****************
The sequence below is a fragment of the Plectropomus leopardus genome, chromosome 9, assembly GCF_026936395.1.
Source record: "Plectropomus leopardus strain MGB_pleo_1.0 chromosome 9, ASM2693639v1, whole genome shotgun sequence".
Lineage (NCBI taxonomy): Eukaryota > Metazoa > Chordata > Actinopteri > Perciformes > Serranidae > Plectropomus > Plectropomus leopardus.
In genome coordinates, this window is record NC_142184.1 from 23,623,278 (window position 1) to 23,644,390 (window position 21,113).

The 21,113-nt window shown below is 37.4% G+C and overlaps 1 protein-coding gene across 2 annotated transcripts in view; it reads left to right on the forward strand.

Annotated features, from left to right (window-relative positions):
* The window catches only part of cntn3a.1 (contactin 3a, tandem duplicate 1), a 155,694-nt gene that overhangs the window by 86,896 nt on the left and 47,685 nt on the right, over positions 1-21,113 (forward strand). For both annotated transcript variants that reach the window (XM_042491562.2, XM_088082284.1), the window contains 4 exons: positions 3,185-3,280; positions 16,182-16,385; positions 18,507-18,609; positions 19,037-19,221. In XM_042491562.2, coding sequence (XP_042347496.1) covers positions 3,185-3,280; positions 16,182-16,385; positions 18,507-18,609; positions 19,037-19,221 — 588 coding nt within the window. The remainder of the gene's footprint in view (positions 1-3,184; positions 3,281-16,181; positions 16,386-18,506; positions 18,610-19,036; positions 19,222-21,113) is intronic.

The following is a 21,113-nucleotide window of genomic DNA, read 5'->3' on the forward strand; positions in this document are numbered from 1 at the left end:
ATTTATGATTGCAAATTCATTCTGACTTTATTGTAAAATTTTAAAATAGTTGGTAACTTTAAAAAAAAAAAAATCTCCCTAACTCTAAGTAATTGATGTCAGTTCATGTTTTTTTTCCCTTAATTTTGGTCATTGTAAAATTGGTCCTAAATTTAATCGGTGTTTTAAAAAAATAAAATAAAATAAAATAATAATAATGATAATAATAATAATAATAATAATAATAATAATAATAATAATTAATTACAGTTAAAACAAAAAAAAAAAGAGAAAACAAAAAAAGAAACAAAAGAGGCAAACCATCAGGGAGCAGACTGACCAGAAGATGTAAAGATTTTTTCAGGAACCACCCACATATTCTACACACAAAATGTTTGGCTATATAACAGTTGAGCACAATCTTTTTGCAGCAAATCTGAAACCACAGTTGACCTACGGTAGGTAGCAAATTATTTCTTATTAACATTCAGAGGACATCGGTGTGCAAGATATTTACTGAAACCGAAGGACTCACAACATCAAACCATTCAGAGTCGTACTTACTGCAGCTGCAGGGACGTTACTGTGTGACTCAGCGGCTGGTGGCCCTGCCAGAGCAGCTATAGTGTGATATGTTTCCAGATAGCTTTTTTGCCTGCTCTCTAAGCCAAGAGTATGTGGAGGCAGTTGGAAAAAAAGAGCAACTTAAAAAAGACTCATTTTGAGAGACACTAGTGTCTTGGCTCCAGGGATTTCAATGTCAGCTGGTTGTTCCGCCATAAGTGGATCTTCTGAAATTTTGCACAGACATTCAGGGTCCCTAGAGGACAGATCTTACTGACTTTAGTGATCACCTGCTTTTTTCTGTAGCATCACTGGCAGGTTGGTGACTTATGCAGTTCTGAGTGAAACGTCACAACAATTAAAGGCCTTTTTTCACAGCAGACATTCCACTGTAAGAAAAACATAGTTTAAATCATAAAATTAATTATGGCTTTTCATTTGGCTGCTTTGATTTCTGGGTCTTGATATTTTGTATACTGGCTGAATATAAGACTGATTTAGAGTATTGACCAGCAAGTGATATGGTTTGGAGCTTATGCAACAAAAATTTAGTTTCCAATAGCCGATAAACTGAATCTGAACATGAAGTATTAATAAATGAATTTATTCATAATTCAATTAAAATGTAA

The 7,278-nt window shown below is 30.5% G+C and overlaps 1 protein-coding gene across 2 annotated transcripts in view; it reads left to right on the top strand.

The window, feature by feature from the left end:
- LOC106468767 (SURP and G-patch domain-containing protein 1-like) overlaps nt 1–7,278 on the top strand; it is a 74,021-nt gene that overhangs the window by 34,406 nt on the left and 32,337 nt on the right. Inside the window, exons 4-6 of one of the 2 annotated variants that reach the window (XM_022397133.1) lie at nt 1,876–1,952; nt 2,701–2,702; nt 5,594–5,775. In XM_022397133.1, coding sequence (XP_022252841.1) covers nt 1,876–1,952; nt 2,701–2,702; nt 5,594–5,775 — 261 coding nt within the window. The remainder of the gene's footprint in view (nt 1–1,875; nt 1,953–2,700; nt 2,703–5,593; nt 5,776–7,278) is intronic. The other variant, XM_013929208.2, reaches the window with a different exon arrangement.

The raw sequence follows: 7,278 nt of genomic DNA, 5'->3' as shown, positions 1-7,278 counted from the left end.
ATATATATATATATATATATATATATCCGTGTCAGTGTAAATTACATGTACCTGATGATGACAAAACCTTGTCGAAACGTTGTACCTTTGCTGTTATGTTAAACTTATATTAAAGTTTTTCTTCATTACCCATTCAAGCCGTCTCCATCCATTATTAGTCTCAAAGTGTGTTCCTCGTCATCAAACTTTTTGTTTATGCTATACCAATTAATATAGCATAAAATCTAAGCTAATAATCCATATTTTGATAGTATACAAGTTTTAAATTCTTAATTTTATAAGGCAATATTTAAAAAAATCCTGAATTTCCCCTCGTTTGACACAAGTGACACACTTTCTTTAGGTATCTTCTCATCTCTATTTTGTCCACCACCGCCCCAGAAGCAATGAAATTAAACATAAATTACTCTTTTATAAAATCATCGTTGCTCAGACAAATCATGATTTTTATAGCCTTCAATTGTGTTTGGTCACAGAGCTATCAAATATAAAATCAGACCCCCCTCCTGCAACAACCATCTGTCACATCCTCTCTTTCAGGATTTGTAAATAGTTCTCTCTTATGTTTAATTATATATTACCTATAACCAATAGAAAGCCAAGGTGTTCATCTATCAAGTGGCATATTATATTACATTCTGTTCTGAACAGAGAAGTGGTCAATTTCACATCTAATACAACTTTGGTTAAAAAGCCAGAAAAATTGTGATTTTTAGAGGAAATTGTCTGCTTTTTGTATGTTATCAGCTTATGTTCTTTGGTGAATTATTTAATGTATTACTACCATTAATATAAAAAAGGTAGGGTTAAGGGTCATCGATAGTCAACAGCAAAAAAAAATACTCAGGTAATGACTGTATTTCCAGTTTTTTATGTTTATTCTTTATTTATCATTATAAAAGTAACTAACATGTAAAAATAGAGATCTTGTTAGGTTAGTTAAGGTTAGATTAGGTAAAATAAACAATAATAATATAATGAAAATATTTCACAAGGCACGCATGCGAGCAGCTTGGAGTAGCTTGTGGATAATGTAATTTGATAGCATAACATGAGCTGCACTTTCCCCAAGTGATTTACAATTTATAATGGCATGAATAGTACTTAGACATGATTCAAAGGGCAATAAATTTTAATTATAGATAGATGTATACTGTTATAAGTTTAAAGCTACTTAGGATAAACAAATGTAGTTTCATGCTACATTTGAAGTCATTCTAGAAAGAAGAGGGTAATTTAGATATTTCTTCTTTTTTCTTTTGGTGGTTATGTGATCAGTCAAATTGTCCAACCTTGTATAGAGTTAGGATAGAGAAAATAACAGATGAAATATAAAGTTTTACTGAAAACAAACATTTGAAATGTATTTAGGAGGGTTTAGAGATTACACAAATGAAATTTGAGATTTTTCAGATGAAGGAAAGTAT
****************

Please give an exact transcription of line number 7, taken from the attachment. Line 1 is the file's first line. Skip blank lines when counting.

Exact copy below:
* The window catches only part of cntn3a.1 (contactin 3a, tandem duplicate 1), a 155,694-nt gene that overhangs the window by 86,896 nt on the left and 47,685 nt on the right, over positions 1-21,113 (forward strand). For both annotated transcript variants that reach the window (XM_042491562.2, XM_088082284.1), the window contains 4 exons: positions 3,185-3,280; positions 16,182-16,385; positions 18,507-18,609; positions 19,037-19,221. In XM_042491562.2, coding sequence (XP_042347496.1) covers positions 3,185-3,280; positions 16,182-16,385; positions 18,507-18,609; positions 19,037-19,221 — 588 coding nt within the window. The remainder of the gene's footprint in view (positions 1-3,184; positions 3,281-16,181; positions 16,386-18,506; positions 18,610-19,036; positions 19,222-21,113) is intronic.